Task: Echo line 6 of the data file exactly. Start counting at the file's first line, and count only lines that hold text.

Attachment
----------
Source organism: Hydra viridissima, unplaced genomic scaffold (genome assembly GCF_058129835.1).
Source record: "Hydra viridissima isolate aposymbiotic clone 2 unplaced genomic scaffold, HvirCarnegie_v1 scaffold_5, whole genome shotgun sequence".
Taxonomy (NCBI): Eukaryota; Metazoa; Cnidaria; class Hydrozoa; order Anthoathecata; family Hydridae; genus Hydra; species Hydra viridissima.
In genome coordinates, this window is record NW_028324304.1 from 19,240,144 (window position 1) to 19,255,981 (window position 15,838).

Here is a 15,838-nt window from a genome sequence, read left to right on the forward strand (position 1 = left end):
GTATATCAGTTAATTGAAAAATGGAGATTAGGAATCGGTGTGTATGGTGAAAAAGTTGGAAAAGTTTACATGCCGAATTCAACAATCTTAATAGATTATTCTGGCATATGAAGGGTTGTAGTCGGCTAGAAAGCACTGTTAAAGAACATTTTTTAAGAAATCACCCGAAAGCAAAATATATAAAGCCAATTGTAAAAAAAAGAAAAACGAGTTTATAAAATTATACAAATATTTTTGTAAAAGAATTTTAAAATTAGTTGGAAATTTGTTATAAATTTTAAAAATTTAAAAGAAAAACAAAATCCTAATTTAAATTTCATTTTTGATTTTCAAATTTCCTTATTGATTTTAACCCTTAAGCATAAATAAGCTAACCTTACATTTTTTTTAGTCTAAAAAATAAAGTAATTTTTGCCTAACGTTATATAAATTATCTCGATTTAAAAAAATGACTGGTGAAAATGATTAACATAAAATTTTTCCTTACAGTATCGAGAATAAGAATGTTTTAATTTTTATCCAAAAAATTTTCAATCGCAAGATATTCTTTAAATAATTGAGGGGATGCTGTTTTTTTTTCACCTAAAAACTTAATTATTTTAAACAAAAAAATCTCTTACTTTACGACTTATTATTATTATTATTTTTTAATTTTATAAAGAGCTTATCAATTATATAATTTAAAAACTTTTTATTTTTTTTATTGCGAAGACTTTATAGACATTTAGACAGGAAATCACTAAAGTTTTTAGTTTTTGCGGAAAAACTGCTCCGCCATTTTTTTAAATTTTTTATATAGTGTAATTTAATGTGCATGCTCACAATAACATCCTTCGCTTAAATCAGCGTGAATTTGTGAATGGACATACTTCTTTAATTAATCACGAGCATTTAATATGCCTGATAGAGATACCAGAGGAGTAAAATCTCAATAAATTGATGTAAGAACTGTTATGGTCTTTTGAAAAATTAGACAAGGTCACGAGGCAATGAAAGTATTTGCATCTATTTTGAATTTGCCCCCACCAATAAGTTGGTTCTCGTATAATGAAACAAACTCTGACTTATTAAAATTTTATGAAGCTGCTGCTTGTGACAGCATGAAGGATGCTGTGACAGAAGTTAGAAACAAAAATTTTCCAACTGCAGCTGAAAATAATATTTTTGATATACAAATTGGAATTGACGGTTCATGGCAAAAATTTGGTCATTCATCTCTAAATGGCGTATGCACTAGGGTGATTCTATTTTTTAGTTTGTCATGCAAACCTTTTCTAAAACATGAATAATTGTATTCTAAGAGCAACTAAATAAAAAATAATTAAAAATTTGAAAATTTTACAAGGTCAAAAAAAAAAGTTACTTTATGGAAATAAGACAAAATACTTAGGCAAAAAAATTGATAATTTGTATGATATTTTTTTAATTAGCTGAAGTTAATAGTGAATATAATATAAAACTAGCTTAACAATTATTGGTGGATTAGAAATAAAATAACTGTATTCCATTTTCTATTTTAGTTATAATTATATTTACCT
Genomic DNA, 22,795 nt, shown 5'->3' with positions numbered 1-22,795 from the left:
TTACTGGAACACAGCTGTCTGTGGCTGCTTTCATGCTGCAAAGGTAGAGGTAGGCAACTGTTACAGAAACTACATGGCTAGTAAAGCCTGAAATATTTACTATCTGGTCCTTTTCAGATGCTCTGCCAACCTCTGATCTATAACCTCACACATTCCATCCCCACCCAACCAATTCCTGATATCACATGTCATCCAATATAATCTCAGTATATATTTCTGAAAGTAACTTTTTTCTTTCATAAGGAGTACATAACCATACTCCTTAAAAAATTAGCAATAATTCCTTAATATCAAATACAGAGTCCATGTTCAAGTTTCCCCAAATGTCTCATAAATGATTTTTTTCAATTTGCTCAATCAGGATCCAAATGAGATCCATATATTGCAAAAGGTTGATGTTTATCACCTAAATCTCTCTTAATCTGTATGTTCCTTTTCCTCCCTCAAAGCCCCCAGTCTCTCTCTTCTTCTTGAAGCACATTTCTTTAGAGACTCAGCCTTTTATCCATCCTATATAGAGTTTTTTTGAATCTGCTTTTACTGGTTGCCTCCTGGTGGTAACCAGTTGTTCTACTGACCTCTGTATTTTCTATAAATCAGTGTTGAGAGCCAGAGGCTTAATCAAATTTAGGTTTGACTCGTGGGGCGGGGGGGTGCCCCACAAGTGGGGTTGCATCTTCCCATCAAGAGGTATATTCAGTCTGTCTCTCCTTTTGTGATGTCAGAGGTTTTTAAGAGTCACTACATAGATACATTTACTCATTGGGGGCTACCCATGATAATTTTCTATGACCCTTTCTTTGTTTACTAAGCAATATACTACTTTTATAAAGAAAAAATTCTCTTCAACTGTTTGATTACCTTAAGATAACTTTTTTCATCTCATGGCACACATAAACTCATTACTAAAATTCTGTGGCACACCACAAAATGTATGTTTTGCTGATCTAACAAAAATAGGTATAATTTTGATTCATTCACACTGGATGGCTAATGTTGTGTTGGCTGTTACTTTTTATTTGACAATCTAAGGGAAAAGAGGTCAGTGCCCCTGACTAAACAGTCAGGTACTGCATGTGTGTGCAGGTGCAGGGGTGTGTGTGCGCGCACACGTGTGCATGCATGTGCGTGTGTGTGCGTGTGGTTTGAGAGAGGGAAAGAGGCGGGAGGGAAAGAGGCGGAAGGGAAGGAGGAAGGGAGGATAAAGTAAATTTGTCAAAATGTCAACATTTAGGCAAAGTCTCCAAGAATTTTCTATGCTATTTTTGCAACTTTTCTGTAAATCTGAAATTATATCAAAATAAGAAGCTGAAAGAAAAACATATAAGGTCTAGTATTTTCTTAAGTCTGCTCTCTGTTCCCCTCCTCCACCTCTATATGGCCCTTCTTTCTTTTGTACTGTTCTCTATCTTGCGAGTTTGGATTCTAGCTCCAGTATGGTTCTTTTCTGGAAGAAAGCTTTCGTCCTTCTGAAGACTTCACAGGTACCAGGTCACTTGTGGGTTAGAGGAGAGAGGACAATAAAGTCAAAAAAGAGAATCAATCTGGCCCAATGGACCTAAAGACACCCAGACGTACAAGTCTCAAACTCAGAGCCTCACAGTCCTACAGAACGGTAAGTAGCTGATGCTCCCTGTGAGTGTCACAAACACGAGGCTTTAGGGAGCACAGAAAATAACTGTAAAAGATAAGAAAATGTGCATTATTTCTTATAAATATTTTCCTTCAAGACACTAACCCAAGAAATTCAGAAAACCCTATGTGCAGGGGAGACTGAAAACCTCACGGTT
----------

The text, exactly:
GTATATCAGTTAATTGAAAAATGGAGATTAGGAATCGGTGTGTATGGTGAAAAAGTTGGAAAAGTTTACATGCCGAATTCAACAATCTTAATAGATTATTCTGGCATATGAAGGGTTGTAGTCGGCTAGAAAGCACTGTTAAAGAACATTTTTTAAGAAATCACCCGAAAGCAAAATATATAAAGCCAATTGTAAAAAAAAGAAAAACGAGTTTATAAAATTATACAAATATTTTTGTAAAAGAATTTTAAAATTAGTTGGAAATTTGTTATAAATTTTAAAAATTTAAAAGAAAAACAAAATCCTAATTTAAATTTCATTTTTGATTTTCAAATTTCCTTATTGATTTTAACCCTTAAGCATAAATAAGCTAACCTTACATTTTTTTTAGTCTAAAAAATAAAGTAATTTTTGCCTAACGTTATATAAATTATCTCGATTTAAAAAAATGACTGGTGAAAATGATTAACATAAAATTTTTCCTTACAGTATCGAGAATAAGAATGTTTTAATTTTTATCCAAAAAATTTTCAATCGCAAGATATTCTTTAAATAATTGAGGGGATGCTGTTTTTTTTTCACCTAAAAACTTAATTATTTTAAACAAAAAAATCTCTTACTTTACGACTTATTATTATTATTATTTTTTAATTTTATAAAGAGCTTATCAATTATATAATTTAAAAACTTTTTATTTTTTTTATTGCGAAGACTTTATAGACATTTAGACAGGAAATCACTAAAGTTTTTAGTTTTTGCGGAAAAACTGCTCCGCCATTTTTTTAAATTTTTTATATAGTGTAATTTAATGTGCATGCTCACAATAACATCCTTCGCTTAAATCAGCGTGAATTTGTGAATGGACATACTTCTTTAATTAATCACGAGCATTTAATATGCCTGATAGAGATACCAGAGGAGTAAAATCTCAATAAATTGATGTAAGAACTGTTATGGTCTTTTGAAAAATTAGACAAGGTCACGAGGCAATGAAAGTATTTGCATCTATTTTGAATTTGCCCCCACCAATAAGTTGGTTCTCGTATAATGAAACAAACTCTGACTTATTAAAATTTTATGAAGCTGCTGCTTGTGACAGCATGAAGGATGCTGTGACAGAAGTTAGAAACAAAAATTTTCCAACTGCAGCTGAAAATAATATTTTTGATATACAAATTGGAATTGACGGTTCATGGCAAAAATTTGGTCATTCATCTCTAAATGGCGTATGCACTAGGGTGATTCTATTTTTTAGTTTGTCATGCAAACCTTTTCTAAAACATGAATAATTGTATTCTAAGAGCAACTAAATAAAAAATAATTAAAAATTTGAAAATTTTACAAGGTCAAAAAAAAAAGTTACTTTATGGAAATAAGACAAAATACTTAGGCAAAAAAATTGATAATTTGTATGATATTTTTTTAATTAGCTGAAGTTAATAGTGAATATAATATAAAACTAGCTTAACAATTATTGGTGGATTAGAAATAAAATAACTGTATTCCATTTTCTATTTTAGTTATAATTATATTTACCT